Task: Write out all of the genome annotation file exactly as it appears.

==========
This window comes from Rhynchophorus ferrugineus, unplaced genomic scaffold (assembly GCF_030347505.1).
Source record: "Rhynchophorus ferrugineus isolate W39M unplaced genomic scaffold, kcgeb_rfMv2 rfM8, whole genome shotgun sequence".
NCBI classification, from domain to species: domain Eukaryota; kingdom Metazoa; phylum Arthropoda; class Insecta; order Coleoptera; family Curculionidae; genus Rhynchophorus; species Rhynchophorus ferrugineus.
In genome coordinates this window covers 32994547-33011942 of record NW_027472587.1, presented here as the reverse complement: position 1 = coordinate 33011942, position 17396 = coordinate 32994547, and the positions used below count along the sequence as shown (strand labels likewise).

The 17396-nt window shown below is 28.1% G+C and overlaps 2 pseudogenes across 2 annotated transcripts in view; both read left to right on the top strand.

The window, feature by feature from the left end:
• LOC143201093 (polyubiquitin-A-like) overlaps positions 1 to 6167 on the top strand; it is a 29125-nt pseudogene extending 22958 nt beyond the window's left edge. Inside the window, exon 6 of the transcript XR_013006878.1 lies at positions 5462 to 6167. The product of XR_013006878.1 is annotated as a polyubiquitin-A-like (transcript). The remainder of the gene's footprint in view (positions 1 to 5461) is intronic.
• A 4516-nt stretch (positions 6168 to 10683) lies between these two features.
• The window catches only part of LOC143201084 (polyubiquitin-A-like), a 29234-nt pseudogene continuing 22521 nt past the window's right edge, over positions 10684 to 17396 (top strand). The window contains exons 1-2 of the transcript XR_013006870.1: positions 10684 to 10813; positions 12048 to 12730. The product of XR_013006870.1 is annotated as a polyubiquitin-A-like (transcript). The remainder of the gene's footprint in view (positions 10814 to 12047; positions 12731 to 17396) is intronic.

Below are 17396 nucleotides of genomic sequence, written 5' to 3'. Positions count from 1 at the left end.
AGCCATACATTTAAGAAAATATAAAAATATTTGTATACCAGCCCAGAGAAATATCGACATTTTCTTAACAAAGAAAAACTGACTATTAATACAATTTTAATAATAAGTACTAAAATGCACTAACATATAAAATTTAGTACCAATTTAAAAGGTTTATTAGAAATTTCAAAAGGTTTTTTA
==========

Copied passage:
This window comes from Rhynchophorus ferrugineus, unplaced genomic scaffold (assembly GCF_030347505.1).
Source record: "Rhynchophorus ferrugineus isolate W39M unplaced genomic scaffold, kcgeb_rfMv2 rfM8, whole genome shotgun sequence".
NCBI classification, from domain to species: domain Eukaryota; kingdom Metazoa; phylum Arthropoda; class Insecta; order Coleoptera; family Curculionidae; genus Rhynchophorus; species Rhynchophorus ferrugineus.
In genome coordinates this window covers 32994547-33011942 of record NW_027472587.1, presented here as the reverse complement: position 1 = coordinate 33011942, position 17396 = coordinate 32994547, and the positions used below count along the sequence as shown (strand labels likewise).

The 17396-nt window shown below is 28.1% G+C and overlaps 2 pseudogenes across 2 annotated transcripts in view; both read left to right on the top strand.

The window, feature by feature from the left end:
• LOC143201093 (polyubiquitin-A-like) overlaps positions 1 to 6167 on the top strand; it is a 29125-nt pseudogene extending 22958 nt beyond the window's left edge. Inside the window, exon 6 of the transcript XR_013006878.1 lies at positions 5462 to 6167. The product of XR_013006878.1 is annotated as a polyubiquitin-A-like (transcript). The remainder of the gene's footprint in view (positions 1 to 5461) is intronic.
• A 4516-nt stretch (positions 6168 to 10683) lies between these two features.
• The window catches only part of LOC143201084 (polyubiquitin-A-like), a 29234-nt pseudogene continuing 22521 nt past the window's right edge, over positions 10684 to 17396 (top strand). The window contains exons 1-2 of the transcript XR_013006870.1: positions 10684 to 10813; positions 12048 to 12730. The product of XR_013006870.1 is annotated as a polyubiquitin-A-like (transcript). The remainder of the gene's footprint in view (positions 10814 to 12047; positions 12731 to 17396) is intronic.

Below are 17396 nucleotides of genomic sequence, written 5' to 3'. Positions count from 1 at the left end.
AGCCATACATTTAAGAAAATATAAAAATATTTGTATACCAGCCCAGAGAAATATCGACATTTTCTTAACAAAGAAAAACTGACTATTAATACAATTTTAATAATAAGTACTAAAATGCACTAACATATAAAATTTAGTACCAATTTAAAAGGTTTATTAGAAATTTCAAAAGGTTTTTTA